As we are in the season of Easter and the mystery of the Resurrection, I couldn’t but write on this theme.
Marion Smith gave us a wonderful reflection during lent and outlined the various critical questions to think over, including Jesus’ sojourn into the wilderness.
Having given this much thought, I also reflected on the lead-up to the crucifixion. After the last supper, Jesus knowing his fate, prays in the garden of Gethsemane. He is then betrayed and abandoned by his friends. Eventually, he is handed over to circumstances that leave him at the mercy of those wanting him crucified.
During my reflections, I suddenly realised that it was a year since I received the news about my redundancy. After twelve years of service, not only to an organisation but to the Dublin Archdiocese, it was a devastating blow. My reflections the clicked together, the pascal path suffered by Jesus, is our path too.
Attentiveness to a season of desolation with all its loss and despair, is part of God’s purgative process, drawing us closer in pure love by withdrawing from us attachments of any kind, inner and outer. “God’s path (is) often through the path of stripping and self-emptying.”
Having being told about my redundancy, I experienced a kaleidoscope of emotions some of which were to be expected such as loss and anger but others came as a surprise such as betrayal and a loss of identity. So, I spent time journaling in an effort to purge my heart of the intensity of emotion. I then allowed myself to sit in silence knowing that it is “true love through silence only one can hear.”
Knowing that there is always a development task hidden within a season of desolation, I chose to be proactive. Putting on the whole armour of Christ, as I thought, when in fact it was really me dressed up as Xena the princess warrior!
One Sunday driving over to Ignite, I got stuck behind the slowest driver one could possibly meet, taking twenty-five minutes to get to the East Wall road and that’s when I had my meltdown. I turned and came home.
I realised that the journey to Ignite that morning, symbolised my path and I had NO control over my circumstances, no matter what I did. My Xena efforts eventually gave way. I sobbed with both defeat and a wholehearted confession that I could do no more.
While upset, I could see deep within in my heart all my self-directed efforts to do the right thing, but this motivation wasn’t Grace-led but Marie-led. I fundamentally was too proud to trust and too fearful not to be proactive. Like the guys walking to Emmaus, I too wanted to go in the opposite direction away from Jerusalem, the site of Crucifixion. And so, I surrendered, broken, defeated and strangely SAFE!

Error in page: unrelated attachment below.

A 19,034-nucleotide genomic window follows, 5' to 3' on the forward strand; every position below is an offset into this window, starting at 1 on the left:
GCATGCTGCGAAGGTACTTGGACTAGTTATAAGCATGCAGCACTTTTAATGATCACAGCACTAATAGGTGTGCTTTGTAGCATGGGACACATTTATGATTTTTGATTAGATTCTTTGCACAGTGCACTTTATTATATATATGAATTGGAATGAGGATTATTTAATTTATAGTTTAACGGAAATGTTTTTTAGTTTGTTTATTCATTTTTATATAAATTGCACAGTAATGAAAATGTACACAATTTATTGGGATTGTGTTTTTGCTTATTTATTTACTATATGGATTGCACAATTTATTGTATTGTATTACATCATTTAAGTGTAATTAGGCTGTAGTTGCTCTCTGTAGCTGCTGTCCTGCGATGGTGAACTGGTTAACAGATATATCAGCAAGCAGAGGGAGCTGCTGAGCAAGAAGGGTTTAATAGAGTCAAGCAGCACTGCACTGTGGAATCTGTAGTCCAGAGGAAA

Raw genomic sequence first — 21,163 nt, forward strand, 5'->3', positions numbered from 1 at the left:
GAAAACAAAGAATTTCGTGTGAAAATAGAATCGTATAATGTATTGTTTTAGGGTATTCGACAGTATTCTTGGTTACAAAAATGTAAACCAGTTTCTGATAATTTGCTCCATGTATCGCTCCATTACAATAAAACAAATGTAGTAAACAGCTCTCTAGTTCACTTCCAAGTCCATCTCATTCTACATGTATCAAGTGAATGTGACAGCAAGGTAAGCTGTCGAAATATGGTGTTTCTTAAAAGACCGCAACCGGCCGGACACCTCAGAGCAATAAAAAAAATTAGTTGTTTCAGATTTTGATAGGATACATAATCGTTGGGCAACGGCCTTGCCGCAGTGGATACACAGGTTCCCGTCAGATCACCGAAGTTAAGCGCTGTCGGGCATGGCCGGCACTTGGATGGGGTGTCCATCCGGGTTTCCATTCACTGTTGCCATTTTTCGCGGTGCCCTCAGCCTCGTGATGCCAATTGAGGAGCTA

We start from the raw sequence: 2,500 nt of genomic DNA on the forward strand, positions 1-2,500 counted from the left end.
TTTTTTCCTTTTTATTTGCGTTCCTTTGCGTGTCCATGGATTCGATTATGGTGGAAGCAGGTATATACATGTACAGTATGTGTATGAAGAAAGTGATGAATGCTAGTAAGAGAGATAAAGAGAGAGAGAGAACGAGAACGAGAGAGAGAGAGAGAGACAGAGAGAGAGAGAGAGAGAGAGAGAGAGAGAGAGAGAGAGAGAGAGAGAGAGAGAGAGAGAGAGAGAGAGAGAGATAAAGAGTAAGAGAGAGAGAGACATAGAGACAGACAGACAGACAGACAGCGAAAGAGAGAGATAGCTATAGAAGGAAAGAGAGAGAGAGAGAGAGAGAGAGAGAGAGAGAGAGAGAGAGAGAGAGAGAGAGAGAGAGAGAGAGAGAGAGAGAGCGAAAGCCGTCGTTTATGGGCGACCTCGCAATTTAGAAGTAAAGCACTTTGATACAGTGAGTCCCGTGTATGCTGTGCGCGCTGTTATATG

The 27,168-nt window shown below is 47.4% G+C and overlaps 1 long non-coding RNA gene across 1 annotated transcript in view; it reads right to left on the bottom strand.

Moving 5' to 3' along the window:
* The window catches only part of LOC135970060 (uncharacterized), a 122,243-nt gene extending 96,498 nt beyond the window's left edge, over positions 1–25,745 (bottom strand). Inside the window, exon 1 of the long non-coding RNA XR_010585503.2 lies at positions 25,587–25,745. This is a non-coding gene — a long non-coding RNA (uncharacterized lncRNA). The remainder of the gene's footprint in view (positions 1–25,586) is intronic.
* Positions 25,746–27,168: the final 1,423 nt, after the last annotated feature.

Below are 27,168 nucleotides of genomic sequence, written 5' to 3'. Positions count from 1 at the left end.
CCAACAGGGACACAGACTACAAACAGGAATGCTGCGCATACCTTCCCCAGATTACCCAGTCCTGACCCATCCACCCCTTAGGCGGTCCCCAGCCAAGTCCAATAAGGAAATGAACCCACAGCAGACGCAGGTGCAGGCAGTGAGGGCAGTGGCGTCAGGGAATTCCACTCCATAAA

I was reminded that “It’s about listening to what is happening in the “taking hold” before we can move into the letting go.” Translated, an acrobat waits to grab hold of the stick before leaping. Through this process I was led to my surrender. You see “it is the imperial ego that has to go and only powerlessness can do the job correctly.”
Jesus is the Way, the Truth and the Life (John 14:6). In the Message version, the word “Way” is translated as “Road”. On reading this passage, I found myself saying “Well if this ‘Road’ is where Jesus is, bring it on!” I found myself embracing my path and my circumstances. The more I gave thanks and gratitude, the more I transcended them.
This personal resurrection happens to coincide with Easter and since embracing this “Road”
the study over the past 3.5 years is suddenly yielding fruit. I am now finding I am having to manage a wave of unexpected invitations for work. My motivation is now powered by Grace and I am empowered by this wonderful Resurrection, not saved from difficulties, but resurrected and transformed because of them.
 Maureen Conroy, The Discerning Heart: Discovering a Personal God, (Chicago: Loyola Press), 125.
 Rumi, The Masnavi – Book 1, (Oxford: University Press, 2004,) 11.
 Geraldine Holton, Class Notes on “Advent Waiting”, Professional Diploma in Soul-Centred Practice:
Psycho-Spiritual Training for Soul-Centred Accompaniment &Spiritual Guidance, (Tullyallen: An Croi
 Richard Rohr, Breathing Under Water: Spirituality and the Twelve Steps, (Franciscan Media: Cincinnati, Ohio, 2011), p.4